1 Object, 3 Ways: Exploring Layered Painting Techniques

In terms of versatility, acrylics have all of the other paints beat. It can mimic both watercolors and oils, and because of this, there are a myriad of ways to put pigment to canvas (or paper). Today, let’s look at some layered painting techniques! I’ll paint one object in three different ways.

Learn these easy layered painting techniques to add a unique twist to any still life.

One object painted in three different ways

I selected one object — a tall ceramic figure — as the subject of my paintings. In addition, I prepared each of my surfaces in the same way. I used acrylic matte medium to prime bristol papers and then applied thin washes of burnt umber paint. If painting a ground color isn’t your thing, feel free to start with a white background. My figure was so light that I had to have something to contrast it.

Object with primed paper

Feel free to use your favorite acrylic paints, brushes and surfaces for these techniques. They’ll translate into a variety of colors and canvases.

Technique 1: Stencils

stencil painting materials

It’s easy to make your own stencils, and they’re a great way to add decoration to your painting. My ceramic figure has subtle colorful patterns on its belly. I chose to ignore that here and instead used a stencil to create a bright and graphic design.

stencil painting

To create the stencil, I used an X-Acto knife and cut a design from thick paper. Then, with a small brush, I painted its negative space. I made a scalloped pattern (near the top of the page) and another abstract shape that I stenciled onto the figure itself.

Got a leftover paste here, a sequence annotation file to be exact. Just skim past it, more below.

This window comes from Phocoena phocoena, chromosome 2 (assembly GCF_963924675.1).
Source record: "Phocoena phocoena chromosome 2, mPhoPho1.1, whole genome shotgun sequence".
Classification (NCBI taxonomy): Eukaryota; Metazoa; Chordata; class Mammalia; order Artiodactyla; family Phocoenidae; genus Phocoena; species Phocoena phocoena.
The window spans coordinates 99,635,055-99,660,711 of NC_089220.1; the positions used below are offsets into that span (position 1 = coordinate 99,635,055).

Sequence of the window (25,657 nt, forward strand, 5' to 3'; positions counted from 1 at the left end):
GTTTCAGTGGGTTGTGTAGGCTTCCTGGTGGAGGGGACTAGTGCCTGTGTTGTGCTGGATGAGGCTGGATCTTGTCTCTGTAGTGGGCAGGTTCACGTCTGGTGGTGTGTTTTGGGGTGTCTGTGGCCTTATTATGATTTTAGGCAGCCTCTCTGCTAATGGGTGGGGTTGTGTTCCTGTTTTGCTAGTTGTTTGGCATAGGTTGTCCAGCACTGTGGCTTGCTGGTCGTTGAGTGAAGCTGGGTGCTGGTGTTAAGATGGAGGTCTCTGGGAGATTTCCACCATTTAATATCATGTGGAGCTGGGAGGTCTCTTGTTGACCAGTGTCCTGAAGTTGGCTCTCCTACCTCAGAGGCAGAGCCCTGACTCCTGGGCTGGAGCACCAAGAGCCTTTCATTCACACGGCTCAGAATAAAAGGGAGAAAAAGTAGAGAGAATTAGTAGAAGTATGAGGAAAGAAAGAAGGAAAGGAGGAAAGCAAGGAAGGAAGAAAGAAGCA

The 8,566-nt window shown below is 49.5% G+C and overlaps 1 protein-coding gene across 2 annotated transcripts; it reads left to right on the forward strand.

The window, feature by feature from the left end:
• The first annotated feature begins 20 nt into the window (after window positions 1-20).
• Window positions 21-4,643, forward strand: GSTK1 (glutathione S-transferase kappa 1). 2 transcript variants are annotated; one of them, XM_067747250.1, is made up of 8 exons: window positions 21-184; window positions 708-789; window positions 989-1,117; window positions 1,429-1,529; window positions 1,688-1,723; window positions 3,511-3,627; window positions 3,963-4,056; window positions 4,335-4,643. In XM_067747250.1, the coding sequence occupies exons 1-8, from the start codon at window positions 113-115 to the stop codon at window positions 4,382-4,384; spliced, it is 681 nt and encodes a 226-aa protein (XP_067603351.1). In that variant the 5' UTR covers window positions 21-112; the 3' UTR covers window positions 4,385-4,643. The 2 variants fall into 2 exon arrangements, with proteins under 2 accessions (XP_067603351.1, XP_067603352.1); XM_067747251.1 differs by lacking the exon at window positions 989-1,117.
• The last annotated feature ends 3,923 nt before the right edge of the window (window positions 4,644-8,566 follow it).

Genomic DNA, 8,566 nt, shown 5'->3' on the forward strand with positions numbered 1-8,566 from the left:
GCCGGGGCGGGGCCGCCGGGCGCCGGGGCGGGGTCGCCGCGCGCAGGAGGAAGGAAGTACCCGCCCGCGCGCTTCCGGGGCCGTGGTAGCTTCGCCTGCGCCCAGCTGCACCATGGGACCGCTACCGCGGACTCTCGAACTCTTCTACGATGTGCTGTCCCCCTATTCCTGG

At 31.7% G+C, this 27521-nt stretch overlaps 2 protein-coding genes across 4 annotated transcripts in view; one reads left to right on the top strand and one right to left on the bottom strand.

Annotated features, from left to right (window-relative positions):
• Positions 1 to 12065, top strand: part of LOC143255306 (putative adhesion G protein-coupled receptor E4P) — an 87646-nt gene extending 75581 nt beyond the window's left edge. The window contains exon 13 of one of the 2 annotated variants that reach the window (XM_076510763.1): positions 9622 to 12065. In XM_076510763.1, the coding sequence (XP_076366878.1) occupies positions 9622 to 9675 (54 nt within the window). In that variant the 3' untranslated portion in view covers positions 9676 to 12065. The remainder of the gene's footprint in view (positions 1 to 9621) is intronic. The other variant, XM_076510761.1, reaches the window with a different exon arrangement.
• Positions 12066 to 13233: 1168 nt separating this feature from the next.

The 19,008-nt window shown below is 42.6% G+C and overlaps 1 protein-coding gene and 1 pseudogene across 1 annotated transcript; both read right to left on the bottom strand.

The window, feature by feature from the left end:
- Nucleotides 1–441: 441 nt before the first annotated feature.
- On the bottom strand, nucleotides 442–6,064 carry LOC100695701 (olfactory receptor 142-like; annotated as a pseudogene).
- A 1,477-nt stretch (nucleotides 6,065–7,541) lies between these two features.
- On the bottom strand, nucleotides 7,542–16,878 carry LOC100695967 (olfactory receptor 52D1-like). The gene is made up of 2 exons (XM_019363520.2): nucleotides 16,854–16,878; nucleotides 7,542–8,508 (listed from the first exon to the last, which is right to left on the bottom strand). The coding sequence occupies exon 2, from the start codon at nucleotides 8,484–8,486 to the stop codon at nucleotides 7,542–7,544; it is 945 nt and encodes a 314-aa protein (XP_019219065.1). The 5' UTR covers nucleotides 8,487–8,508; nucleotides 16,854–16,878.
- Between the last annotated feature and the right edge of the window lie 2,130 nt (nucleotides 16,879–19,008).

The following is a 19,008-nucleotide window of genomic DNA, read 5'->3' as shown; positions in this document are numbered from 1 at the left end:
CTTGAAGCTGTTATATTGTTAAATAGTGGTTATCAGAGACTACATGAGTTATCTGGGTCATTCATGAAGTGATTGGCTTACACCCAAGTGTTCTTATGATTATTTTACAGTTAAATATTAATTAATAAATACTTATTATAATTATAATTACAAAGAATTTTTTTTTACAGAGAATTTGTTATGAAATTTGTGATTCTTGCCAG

stencil painting

stencil painting  - detail

Make sure your painting is completely dry before you attempt anything! Also, it’s a good idea to test your stencil out on another piece of paper before painting it on to your final artwork.

Technique 2: Painting with a plastic card

painting with a credit card credit card painting

If you’re going for an abstracted look, then painting with a plastic card is the way to go! It’s definitely fun, but you don’t have as much control as you would with a paint brush. To start, I found an old Starbucks gift card that I knew was empty (…at least I hope so!). Then, I cut it up into smaller pieces that were easy to handle as well as specific to a color (one was white, another was brown, etc.).

I dipped a corner of the card into my paint and started to spread it over the paper like I was buttering bread. This isn’t the easiest thing to do – it will definitely take you a few tries to get enough pigment on the page so that it starts to look like a finished piece.

credit card painting credit card painting

I worked at this piece in multiple installments and advise you to do the same. You need to wait for the paint to dry in between layers or else you’re just pushing it around. And, with each layer, you build up more and more texture. It’s fun to touch it after everything is dry!

Technique 3: Drawing into wet paint

drawing into wet paint

drawing into wet paint action

With this technique, you’ll have to work fast! I painted two large areas of color and then took the dulled edge of a pencil to draw into the wet paint. You’ll need to paint a contrasting color (or pattern) as the base color. When you paint over it, that will obviously be covered up, but as you draw, the ground color will peek through. I just painted one layer, but I could see this technique looking really neat with three or four different colors and line drawings etched into it.

drawing into wet paint Drawing into wet paint - detail

So, there you have it! One object, three different techniques. All of them have very different results.

Which technique are you going to try first?

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